When a real estate agent lists a home, some things are standard: marketing the home, collecting and negotiating offers, shepherding the transaction from contract to close. But any number of other non-core tasks can land on a listing agent’s shoulders during a deal. Could performing those services land the agent in legal trouble if something goes wrong?
- Agents should read their errors and omissions insurance policy to see what it does and doesn't cover.
- Tasks outside of unlicensed activity may give rise to denied claims. Performing such tasks may also be inefficient.
- That said, claims are almost always disclosure-related, according to the California Association of Realtors' general counsel.
When a real estate agent lists a home, some things are standard: marketing the home, collecting and negotiating offers, shepherding the transaction from contract to close.
But there are any number of other tasks that can land on a listing agent’s shoulders during a deal, from the mundane (dog walking, anyone?) to the significant (for example, making repairs).
In the latter cases, could performing those services land the agent in legal trouble if something goes wrong?
The answer may hinge on that agent’s errors and omissions insurance.
Do: Always read your policy
Agents should read their E and O policy to determine what is — and isn’t — specifically covered, June Barlow, general counsel and vice president for the California Association of Realtors, told Inman.
“The real issue here is whether or not it’s a professional service that’s covered” and how “professional services” are outlined in the policy, she said.
“If you decide to walk the dog and [something happens to the dog] and it’s a valuable dog, is insurance going to cover that? I don’t know — is that considered a professional service? You’d have to do that at your own risk,” she said.
Some types of services that an agent might think are covered, such as property management, may be excluded in some policies, Barlow said. For example, if an agent’s seller client rents the home for a period of time after the new buyer purchases it and the agent collects the rent from the seller, that would probably not be covered.
When it comes to something like doing or supervising repairs, “it’s not clear that that’s considered a professional service by most E and O policies, so at the very least you’re asking for an argument,” Barlow said.
“The further away it is from licensed activity, the more you may have issues with having a claim denied,” she added.
In some states, brokers are required to purchase other types of insurance, such as workers compensation insurance, for their salespeople. But that type of coverage also depends on whether the agent was performing work responsibilities at the time of an injury.
Suffering a fall while walking the seller’s dog, for instance, might not count, Barlow said. Suffering an injury while moving a seller’s furniture for staging could be a different story — it all depends on the insurance policies involved.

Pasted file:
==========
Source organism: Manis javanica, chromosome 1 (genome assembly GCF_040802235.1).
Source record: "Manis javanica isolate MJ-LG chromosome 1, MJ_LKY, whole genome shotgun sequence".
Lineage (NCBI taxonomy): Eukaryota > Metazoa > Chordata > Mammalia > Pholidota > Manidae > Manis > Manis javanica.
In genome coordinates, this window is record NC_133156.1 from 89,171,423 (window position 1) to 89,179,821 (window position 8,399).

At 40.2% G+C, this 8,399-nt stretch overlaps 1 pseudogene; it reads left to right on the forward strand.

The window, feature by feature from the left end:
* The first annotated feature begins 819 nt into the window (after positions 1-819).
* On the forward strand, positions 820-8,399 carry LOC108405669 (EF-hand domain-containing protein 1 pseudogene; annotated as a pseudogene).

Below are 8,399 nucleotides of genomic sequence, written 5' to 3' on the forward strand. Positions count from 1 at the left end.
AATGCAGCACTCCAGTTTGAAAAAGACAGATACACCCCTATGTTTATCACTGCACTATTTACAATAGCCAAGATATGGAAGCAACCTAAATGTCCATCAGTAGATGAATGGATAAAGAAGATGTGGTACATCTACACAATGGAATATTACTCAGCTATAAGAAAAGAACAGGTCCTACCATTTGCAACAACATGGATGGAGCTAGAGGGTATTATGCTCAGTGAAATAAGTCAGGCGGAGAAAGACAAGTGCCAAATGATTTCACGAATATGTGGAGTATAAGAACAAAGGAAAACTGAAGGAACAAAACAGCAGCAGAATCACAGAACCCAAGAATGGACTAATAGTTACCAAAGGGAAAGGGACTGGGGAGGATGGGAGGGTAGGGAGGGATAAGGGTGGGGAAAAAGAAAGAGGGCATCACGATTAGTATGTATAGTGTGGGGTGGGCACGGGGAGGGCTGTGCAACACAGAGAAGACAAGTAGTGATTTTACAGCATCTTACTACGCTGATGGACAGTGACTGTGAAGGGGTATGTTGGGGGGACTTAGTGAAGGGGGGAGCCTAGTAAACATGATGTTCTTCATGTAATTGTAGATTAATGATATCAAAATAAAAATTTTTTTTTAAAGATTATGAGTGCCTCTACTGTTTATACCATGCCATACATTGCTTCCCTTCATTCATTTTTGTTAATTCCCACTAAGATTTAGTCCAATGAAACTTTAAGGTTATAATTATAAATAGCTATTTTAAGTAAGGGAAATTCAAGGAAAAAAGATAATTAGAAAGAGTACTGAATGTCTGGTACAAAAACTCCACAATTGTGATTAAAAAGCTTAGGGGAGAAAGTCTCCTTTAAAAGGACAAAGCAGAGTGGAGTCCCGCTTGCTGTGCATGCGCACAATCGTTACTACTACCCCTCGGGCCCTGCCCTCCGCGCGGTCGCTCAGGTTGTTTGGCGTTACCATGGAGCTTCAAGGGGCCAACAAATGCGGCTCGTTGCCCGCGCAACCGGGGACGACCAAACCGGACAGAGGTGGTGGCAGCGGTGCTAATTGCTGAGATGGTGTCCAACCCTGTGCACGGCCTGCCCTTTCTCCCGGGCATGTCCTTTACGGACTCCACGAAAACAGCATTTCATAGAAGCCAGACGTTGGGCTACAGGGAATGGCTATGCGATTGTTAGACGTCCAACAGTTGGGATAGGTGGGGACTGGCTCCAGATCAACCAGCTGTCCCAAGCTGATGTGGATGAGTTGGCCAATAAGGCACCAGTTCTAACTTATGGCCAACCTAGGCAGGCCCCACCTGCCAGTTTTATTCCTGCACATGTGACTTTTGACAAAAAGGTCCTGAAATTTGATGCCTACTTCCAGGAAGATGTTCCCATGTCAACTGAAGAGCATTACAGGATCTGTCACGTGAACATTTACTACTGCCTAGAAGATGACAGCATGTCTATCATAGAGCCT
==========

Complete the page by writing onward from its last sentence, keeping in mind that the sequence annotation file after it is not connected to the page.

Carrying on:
What agents should really worry about
All that being said, these kinds of tasks don’t appear to be the kinds of things that inspire clients to sue. CAR works with an E and O insurance provider and Barlow said she can’t think of a single claim having to do with tasks like cleaning, staging, repairs, dog-walking.
“[Claims are] almost all disclosure-related,” she said.
“Property defects, neighborhood conditions. Usually something that comes as a surprise about the property that they didn’t know about.”
Don’t: Give specific legal advice
“If you give very specific legal advice and they rely on it and it turns out to be wrong, then that’s a very big problem,” Barlow said.
Does that extend to clients wanting to know what the property tax is on a home?
“That’s actually tricky,” Barlow said. In California, how much property taxes rise from year to year depends on Prop 13. Most clients will want to know how much they can expect their taxes to rise after they buy, but it’s best not to guess, Barlow said.
“It’s difficult because real estate agents may know the answer and want to be helpful,” she said, but the best thing to do is give clients pre-produced materials from a reliable source and have them verify the information themselves.
“Tell them, ‘See how this applies to your situation by talking to the appropriate professional,'” Barlow said.
Agents should not go beyond their own “competency core” and expertise, she added.
Do: Decide whether you should do something, not just whether you can
It can be tempting for an agent to do everything that needs to be done to get a listing to sell.
“When I think about what I do… the answer is pretty easy. WHATEVER needs to be done. Walk the dog, clean up after the cat, provide updated market analysis, etc. etc. etc. The list is quite endless,” wrote one agent on a thread in the Raise the Bar in Real Estate Facebook group.
“One of the blessings of our business, is no 2 deals or transactions are EVER the same. One seller may need more assistance or guidance than another.
“Providing a unique, personalized service, is what I am being hired to do. With the exception of providing TAX or LEGAL advice to a seller, there is very little I haven’t or won’t do.”
But not everyone agreed that this was the most efficient way to work, preferring to outsource tasks outside of their core services.
“I’m a RE broker. I list, market and sell. I help sellers achieve their goal of selling property for the highest and best price in the shortest possible time,” one broker said.
“I’m licensed and qualified to advise about real estate. While I may be some what knowledgeable and try to stay informed and updated about other important ancillary aspects of real estate, I’m not an attorney, accountant, mortgage broker or banker, decorator, contractor, furniture salesman, mover, dog-walker or maid.
“I have a team of professionals I work with that provide professional non-broker services.”